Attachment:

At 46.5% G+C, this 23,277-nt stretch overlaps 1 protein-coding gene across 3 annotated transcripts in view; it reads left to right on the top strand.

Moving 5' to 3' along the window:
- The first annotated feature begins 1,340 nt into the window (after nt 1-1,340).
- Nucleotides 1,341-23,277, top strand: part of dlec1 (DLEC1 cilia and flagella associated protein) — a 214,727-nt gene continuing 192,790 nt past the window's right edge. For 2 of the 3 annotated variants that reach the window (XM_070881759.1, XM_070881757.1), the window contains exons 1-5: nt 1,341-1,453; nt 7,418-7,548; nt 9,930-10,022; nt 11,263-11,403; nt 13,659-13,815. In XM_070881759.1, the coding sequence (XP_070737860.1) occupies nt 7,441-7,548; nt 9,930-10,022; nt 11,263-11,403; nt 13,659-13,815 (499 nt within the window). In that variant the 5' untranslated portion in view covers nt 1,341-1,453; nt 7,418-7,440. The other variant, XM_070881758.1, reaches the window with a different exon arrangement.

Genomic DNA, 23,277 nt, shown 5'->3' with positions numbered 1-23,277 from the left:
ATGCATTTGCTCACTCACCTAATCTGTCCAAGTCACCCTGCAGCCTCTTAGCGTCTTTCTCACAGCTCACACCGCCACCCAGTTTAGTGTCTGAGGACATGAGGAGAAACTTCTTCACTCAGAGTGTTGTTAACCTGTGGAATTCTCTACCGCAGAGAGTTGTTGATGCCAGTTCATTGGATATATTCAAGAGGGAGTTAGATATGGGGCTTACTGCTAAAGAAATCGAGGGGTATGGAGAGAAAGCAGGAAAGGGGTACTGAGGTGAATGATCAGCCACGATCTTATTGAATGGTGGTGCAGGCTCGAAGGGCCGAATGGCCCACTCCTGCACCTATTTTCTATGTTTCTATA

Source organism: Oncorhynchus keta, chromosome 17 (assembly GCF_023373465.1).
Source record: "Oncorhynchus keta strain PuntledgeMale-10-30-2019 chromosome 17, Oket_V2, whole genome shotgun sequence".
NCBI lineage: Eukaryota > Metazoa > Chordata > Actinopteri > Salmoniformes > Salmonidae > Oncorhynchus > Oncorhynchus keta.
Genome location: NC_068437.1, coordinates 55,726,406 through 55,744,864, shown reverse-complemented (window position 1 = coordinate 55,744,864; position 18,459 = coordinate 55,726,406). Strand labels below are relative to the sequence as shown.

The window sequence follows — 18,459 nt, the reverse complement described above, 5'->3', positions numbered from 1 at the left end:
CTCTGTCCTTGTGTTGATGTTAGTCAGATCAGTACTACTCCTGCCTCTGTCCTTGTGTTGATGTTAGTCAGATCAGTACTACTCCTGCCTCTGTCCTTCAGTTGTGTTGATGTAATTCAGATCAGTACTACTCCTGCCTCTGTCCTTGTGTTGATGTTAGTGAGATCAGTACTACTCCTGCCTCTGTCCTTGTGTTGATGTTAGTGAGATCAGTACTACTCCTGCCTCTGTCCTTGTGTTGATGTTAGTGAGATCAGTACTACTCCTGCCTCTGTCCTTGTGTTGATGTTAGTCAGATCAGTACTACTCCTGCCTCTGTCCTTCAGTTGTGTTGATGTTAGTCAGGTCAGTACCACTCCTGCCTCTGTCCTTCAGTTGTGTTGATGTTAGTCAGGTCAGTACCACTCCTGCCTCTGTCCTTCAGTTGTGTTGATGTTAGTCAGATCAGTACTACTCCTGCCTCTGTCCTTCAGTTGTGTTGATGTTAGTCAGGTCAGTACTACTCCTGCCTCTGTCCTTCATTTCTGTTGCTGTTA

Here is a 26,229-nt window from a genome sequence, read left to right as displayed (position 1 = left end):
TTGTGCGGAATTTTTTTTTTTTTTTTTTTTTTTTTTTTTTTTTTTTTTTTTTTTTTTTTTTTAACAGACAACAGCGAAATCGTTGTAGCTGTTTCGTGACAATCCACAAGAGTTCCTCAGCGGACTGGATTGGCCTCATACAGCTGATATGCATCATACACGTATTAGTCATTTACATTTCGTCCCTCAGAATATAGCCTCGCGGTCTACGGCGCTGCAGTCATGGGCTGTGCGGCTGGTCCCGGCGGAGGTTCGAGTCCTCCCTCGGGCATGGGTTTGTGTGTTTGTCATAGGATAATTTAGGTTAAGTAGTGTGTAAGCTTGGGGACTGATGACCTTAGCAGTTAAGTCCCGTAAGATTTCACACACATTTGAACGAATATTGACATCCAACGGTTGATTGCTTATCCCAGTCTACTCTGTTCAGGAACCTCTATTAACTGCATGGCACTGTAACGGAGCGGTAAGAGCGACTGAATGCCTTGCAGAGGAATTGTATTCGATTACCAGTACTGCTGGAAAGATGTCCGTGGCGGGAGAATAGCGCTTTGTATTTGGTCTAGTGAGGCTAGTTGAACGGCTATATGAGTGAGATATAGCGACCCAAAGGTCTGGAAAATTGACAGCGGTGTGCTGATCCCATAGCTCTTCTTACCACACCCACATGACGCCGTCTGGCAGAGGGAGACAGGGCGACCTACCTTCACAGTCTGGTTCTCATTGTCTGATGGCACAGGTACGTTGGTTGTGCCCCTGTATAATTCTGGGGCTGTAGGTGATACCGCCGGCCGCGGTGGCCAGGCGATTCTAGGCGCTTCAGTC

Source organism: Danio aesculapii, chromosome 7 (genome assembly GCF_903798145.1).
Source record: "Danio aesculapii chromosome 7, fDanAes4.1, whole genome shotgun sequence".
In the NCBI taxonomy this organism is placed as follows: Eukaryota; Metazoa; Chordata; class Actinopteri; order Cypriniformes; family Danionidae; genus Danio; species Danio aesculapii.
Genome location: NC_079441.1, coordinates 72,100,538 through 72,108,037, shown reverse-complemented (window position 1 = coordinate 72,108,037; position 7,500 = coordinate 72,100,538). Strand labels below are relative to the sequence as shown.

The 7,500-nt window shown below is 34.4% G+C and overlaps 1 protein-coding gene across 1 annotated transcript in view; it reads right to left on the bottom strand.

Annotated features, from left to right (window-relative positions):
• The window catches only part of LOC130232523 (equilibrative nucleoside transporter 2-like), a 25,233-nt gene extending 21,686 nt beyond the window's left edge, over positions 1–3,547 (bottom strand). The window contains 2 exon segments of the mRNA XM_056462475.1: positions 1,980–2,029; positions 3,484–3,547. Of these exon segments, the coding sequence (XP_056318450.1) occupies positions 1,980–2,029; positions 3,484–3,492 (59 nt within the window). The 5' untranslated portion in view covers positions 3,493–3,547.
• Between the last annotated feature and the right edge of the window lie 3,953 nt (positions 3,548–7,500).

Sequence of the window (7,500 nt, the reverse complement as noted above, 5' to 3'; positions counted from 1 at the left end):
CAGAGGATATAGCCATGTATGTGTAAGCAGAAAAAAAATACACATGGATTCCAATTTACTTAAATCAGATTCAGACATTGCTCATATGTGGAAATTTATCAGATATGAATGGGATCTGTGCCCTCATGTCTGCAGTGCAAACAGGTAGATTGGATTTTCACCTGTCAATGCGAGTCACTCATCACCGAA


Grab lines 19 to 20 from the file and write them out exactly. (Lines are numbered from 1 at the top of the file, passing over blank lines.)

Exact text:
The 7,500-nt window shown below is 34.4% G+C and overlaps 1 protein-coding gene across 1 annotated transcript in view; it reads right to left on the bottom strand.

Annotated features, from left to right (window-relative positions):